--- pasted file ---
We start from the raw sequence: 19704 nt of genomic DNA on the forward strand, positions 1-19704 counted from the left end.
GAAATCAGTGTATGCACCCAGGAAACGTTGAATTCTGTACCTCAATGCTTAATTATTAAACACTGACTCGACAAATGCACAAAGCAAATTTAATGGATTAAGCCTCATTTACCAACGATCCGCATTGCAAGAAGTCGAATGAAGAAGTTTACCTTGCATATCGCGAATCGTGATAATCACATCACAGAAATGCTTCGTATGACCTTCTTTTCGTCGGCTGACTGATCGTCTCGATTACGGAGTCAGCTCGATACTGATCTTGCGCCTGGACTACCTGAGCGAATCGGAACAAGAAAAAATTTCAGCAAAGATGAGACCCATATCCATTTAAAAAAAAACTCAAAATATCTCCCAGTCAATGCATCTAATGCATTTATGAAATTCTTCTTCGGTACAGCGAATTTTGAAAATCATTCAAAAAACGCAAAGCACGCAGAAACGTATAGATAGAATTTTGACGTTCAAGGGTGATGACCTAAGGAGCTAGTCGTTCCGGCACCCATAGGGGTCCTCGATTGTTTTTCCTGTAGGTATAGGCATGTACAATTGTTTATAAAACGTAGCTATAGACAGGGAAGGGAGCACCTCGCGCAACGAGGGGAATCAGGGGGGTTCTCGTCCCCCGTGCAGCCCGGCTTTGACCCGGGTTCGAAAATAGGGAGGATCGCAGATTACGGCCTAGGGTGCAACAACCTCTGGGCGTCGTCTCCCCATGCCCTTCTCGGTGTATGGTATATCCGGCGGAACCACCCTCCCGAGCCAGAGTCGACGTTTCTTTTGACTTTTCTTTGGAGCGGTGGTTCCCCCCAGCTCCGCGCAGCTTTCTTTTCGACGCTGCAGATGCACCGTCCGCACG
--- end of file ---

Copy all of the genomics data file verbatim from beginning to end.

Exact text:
We start from the raw sequence: 19704 nt of genomic DNA on the forward strand, positions 1-19704 counted from the left end.
GAAATCAGTGTATGCACCCAGGAAACGTTGAATTCTGTACCTCAATGCTTAATTATTAAACACTGACTCGACAAATGCACAAAGCAAATTTAATGGATTAAGCCTCATTTACCAACGATCCGCATTGCAAGAAGTCGAATGAAGAAGTTTACCTTGCATATCGCGAATCGTGATAATCACATCACAGAAATGCTTCGTATGACCTTCTTTTCGTCGGCTGACTGATCGTCTCGATTACGGAGTCAGCTCGATACTGATCTTGCGCCTGGACTACCTGAGCGAATCGGAACAAGAAAAAATTTCAGCAAAGATGAGACCCATATCCATTTAAAAAAAAACTCAAAATATCTCCCAGTCAATGCATCTAATGCATTTATGAAATTCTTCTTCGGTACAGCGAATTTTGAAAATCATTCAAAAAACGCAAAGCACGCAGAAACGTATAGATAGAATTTTGACGTTCAAGGGTGATGACCTAAGGAGCTAGTCGTTCCGGCACCCATAGGGGTCCTCGATTGTTTTTCCTGTAGGTATAGGCATGTACAATTGTTTATAAAACGTAGCTATAGACAGGGAAGGGAGCACCTCGCGCAACGAGGGGAATCAGGGGGGTTCTCGTCCCCCGTGCAGCCCGGCTTTGACCCGGGTTCGAAAATAGGGAGGATCGCAGATTACGGCCTAGGGTGCAACAACCTCTGGGCGTCGTCTCCCCATGCCCTTCTCGGTGTATGGTATATCCGGCGGAACCACCCTCCCGAGCCAGAGTCGACGTTTCTTTTGACTTTTCTTTGGAGCGGTGGTTCCCCCCAGCTCCGCGCAGCTTTCTTTTCGACGCTGCAGATGCACCGTCCGCACG